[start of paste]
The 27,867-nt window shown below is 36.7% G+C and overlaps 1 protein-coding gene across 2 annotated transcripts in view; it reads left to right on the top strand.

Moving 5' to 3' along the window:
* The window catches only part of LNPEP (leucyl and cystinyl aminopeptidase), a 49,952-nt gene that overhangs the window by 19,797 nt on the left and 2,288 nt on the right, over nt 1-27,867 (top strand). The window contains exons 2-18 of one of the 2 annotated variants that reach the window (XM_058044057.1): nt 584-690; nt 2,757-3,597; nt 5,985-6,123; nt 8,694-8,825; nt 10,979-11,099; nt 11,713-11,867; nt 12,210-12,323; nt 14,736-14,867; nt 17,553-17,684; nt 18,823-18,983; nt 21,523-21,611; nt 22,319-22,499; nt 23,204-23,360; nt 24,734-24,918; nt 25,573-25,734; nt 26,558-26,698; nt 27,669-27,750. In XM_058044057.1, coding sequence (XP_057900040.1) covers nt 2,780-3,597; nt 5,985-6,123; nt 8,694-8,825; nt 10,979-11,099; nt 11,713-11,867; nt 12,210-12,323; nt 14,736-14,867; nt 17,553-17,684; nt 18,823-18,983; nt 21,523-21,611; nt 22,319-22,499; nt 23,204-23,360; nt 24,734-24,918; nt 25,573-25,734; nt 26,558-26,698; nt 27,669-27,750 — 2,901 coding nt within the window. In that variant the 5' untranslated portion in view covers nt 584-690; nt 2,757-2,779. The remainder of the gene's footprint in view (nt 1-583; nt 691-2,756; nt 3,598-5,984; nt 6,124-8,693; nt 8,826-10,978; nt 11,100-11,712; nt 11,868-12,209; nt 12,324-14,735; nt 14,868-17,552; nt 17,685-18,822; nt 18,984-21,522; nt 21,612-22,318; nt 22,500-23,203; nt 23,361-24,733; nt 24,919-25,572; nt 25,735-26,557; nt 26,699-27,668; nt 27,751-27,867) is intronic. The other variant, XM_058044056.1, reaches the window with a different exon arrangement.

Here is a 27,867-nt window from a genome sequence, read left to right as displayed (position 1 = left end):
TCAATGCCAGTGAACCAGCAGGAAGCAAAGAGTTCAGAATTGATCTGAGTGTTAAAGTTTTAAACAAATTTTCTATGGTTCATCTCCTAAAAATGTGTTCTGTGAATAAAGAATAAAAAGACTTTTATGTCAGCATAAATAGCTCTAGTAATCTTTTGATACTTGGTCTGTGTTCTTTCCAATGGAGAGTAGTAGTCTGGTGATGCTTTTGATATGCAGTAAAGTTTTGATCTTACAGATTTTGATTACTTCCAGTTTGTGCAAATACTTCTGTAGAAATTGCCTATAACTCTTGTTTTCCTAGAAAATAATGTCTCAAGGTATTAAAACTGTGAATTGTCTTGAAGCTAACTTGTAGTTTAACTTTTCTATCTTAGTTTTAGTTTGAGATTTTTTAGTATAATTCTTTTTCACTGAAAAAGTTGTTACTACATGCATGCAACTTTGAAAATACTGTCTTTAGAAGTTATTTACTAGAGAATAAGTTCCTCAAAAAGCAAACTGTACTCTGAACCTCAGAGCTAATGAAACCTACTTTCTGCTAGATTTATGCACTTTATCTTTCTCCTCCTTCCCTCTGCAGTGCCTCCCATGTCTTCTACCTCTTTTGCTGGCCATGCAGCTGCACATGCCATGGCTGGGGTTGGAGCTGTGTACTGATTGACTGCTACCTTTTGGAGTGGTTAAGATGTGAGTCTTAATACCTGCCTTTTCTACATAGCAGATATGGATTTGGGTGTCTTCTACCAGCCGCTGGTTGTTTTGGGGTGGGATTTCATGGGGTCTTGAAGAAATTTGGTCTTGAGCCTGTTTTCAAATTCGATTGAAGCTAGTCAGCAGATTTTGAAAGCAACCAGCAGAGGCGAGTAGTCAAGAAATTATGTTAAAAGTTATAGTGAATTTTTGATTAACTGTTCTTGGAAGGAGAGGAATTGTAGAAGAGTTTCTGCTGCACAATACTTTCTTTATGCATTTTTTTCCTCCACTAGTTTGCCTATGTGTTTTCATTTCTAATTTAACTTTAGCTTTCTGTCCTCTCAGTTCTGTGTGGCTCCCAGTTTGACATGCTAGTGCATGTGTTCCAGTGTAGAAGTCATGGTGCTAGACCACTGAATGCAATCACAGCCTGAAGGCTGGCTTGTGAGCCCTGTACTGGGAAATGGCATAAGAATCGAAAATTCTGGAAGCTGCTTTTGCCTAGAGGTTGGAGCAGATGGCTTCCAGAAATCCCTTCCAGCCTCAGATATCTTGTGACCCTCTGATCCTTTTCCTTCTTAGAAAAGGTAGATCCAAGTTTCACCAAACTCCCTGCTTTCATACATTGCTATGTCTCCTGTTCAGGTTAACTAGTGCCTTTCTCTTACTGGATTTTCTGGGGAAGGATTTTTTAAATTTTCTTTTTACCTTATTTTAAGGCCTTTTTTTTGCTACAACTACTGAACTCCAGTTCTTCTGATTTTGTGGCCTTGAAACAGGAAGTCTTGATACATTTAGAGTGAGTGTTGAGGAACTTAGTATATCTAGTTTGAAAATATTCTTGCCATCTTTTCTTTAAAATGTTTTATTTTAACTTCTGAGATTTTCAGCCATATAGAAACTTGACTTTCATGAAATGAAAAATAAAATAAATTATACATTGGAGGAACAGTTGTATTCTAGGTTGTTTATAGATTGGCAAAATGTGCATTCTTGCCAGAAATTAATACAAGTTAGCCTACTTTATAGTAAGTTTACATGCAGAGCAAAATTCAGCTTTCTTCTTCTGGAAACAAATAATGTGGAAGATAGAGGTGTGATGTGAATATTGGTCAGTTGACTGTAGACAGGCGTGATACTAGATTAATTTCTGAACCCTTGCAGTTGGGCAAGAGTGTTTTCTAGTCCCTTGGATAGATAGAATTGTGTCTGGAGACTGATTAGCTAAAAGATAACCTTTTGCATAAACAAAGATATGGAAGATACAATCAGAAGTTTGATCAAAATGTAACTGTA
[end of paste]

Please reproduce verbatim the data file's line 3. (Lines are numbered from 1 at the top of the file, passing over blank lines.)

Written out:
* The window catches only part of LNPEP (leucyl and cystinyl aminopeptidase), a 49,952-nt gene that overhangs the window by 19,797 nt on the left and 2,288 nt on the right, over nt 1-27,867 (top strand). The window contains exons 2-18 of one of the 2 annotated variants that reach the window (XM_058044057.1): nt 584-690; nt 2,757-3,597; nt 5,985-6,123; nt 8,694-8,825; nt 10,979-11,099; nt 11,713-11,867; nt 12,210-12,323; nt 14,736-14,867; nt 17,553-17,684; nt 18,823-18,983; nt 21,523-21,611; nt 22,319-22,499; nt 23,204-23,360; nt 24,734-24,918; nt 25,573-25,734; nt 26,558-26,698; nt 27,669-27,750. In XM_058044057.1, coding sequence (XP_057900040.1) covers nt 2,780-3,597; nt 5,985-6,123; nt 8,694-8,825; nt 10,979-11,099; nt 11,713-11,867; nt 12,210-12,323; nt 14,736-14,867; nt 17,553-17,684; nt 18,823-18,983; nt 21,523-21,611; nt 22,319-22,499; nt 23,204-23,360; nt 24,734-24,918; nt 25,573-25,734; nt 26,558-26,698; nt 27,669-27,750 — 2,901 coding nt within the window. In that variant the 5' untranslated portion in view covers nt 584-690; nt 2,757-2,779. The remainder of the gene's footprint in view (nt 1-583; nt 691-2,756; nt 3,598-5,984; nt 6,124-8,693; nt 8,826-10,978; nt 11,100-11,712; nt 11,868-12,209; nt 12,324-14,735; nt 14,868-17,552; nt 17,685-18,822; nt 18,984-21,522; nt 21,612-22,318; nt 22,500-23,203; nt 23,361-24,733; nt 24,919-25,572; nt 25,735-26,557; nt 26,699-27,668; nt 27,751-27,867) is intronic. The other variant, XM_058044056.1, reaches the window with a different exon arrangement.